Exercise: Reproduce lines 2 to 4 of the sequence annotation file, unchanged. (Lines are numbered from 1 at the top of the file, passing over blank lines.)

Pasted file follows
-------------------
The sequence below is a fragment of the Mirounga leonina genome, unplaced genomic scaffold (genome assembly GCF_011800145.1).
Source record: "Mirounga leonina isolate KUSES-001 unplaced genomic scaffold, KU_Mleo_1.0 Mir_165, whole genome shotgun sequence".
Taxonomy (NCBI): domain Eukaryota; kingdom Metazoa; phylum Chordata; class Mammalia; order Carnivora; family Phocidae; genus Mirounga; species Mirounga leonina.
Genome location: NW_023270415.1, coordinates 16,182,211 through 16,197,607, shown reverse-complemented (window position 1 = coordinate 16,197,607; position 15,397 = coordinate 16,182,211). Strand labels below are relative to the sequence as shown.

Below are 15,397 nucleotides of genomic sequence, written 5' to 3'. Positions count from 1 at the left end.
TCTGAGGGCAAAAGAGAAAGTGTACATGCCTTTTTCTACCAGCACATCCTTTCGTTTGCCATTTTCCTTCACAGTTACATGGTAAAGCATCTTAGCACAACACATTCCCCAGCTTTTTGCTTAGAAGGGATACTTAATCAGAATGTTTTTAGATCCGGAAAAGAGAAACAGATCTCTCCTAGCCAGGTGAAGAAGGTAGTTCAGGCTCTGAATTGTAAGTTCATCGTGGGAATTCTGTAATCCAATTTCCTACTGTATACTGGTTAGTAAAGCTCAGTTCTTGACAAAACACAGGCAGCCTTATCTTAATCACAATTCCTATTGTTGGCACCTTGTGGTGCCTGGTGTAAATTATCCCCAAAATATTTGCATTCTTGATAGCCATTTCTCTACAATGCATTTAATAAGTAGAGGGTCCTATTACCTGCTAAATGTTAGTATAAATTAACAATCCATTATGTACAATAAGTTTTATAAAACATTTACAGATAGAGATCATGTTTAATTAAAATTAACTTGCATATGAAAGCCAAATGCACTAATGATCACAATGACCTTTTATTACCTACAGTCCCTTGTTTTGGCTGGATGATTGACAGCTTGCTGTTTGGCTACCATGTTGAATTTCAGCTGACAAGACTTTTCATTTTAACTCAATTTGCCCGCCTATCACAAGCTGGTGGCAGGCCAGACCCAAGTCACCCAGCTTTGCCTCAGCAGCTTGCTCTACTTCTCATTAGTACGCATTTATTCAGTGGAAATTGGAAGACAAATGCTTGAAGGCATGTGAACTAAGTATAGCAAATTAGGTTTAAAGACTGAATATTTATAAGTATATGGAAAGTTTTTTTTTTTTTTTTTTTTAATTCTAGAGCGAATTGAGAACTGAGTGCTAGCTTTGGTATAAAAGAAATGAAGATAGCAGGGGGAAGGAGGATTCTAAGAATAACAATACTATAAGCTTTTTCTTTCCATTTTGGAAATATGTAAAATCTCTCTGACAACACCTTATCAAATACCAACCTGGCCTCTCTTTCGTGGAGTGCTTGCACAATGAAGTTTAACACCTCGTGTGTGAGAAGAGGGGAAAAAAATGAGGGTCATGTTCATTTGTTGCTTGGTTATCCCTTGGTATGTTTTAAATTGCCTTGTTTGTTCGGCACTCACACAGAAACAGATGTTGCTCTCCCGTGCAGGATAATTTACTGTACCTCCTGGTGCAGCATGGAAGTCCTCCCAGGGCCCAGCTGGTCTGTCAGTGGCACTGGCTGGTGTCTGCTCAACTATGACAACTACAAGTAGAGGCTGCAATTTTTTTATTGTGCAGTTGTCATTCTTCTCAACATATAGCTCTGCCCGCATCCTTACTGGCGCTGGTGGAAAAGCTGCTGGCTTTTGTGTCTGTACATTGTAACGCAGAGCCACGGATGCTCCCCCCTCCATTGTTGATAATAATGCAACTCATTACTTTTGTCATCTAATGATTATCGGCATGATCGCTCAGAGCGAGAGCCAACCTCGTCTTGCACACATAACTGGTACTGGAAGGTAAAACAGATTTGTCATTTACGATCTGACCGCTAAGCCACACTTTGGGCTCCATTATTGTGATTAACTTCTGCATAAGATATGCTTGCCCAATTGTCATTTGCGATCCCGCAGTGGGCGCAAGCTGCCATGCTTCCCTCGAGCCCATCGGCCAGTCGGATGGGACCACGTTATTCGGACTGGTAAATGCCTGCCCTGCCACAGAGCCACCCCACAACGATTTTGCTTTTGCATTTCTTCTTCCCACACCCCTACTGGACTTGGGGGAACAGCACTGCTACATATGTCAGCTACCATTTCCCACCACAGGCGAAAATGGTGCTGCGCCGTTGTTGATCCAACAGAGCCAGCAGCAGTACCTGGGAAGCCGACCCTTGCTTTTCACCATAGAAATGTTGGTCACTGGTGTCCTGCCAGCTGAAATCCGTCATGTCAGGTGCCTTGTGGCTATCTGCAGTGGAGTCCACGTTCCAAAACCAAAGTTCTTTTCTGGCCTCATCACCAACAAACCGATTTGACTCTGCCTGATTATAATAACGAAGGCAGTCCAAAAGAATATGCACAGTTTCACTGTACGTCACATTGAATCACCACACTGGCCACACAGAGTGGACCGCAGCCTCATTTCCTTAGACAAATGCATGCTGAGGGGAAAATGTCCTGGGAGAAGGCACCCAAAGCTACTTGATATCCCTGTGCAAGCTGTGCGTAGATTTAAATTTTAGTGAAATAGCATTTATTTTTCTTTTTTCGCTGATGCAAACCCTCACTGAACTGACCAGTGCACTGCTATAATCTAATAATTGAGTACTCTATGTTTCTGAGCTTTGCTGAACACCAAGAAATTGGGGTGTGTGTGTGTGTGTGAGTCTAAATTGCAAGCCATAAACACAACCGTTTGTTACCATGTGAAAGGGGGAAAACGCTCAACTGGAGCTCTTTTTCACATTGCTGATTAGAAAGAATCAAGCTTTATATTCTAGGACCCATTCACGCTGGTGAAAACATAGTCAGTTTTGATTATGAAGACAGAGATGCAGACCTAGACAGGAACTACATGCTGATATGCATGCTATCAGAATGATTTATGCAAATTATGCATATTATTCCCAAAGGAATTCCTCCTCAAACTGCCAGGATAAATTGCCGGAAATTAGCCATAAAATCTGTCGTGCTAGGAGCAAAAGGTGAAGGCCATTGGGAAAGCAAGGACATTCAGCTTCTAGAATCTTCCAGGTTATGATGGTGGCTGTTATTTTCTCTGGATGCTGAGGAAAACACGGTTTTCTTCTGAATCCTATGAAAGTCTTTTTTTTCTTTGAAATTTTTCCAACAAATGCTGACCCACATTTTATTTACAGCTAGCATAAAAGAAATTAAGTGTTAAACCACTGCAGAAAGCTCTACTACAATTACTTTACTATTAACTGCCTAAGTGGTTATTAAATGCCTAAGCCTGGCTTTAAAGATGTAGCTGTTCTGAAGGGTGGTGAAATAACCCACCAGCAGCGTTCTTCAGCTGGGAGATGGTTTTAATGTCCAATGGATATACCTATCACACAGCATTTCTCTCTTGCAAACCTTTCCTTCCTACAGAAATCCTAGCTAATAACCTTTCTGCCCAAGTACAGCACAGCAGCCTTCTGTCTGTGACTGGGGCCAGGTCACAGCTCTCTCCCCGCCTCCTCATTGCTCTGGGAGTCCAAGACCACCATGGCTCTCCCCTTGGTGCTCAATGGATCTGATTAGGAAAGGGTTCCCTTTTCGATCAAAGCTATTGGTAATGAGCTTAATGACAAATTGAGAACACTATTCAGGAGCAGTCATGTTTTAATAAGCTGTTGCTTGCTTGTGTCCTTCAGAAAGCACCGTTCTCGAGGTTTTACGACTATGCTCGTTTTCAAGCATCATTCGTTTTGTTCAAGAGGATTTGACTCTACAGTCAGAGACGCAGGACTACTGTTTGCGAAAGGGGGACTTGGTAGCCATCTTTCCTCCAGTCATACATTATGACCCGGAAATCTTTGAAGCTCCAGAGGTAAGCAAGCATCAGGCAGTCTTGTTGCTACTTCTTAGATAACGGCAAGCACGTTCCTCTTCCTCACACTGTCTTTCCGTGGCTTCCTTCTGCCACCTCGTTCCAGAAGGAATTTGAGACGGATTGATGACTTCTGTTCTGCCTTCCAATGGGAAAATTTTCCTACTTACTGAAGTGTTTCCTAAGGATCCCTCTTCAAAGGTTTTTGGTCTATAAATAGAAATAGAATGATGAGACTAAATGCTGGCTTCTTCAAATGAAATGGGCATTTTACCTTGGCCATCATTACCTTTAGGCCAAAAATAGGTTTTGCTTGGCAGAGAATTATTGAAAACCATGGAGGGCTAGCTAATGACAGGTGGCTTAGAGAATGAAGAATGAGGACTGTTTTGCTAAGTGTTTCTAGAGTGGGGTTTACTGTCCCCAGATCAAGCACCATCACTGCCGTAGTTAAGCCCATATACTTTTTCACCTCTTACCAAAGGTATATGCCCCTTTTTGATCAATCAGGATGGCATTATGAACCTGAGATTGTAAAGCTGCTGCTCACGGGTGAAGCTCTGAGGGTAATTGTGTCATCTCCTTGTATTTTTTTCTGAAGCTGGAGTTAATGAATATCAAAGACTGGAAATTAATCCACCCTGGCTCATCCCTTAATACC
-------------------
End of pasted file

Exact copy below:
Source record: "Mirounga leonina isolate KUSES-001 unplaced genomic scaffold, KU_Mleo_1.0 Mir_165, whole genome shotgun sequence".
Taxonomy (NCBI): domain Eukaryota; kingdom Metazoa; phylum Chordata; class Mammalia; order Carnivora; family Phocidae; genus Mirounga; species Mirounga leonina.
Genome location: NW_023270415.1, coordinates 16,182,211 through 16,197,607, shown reverse-complemented (window position 1 = coordinate 16,197,607; position 15,397 = coordinate 16,182,211). Strand labels below are relative to the sequence as shown.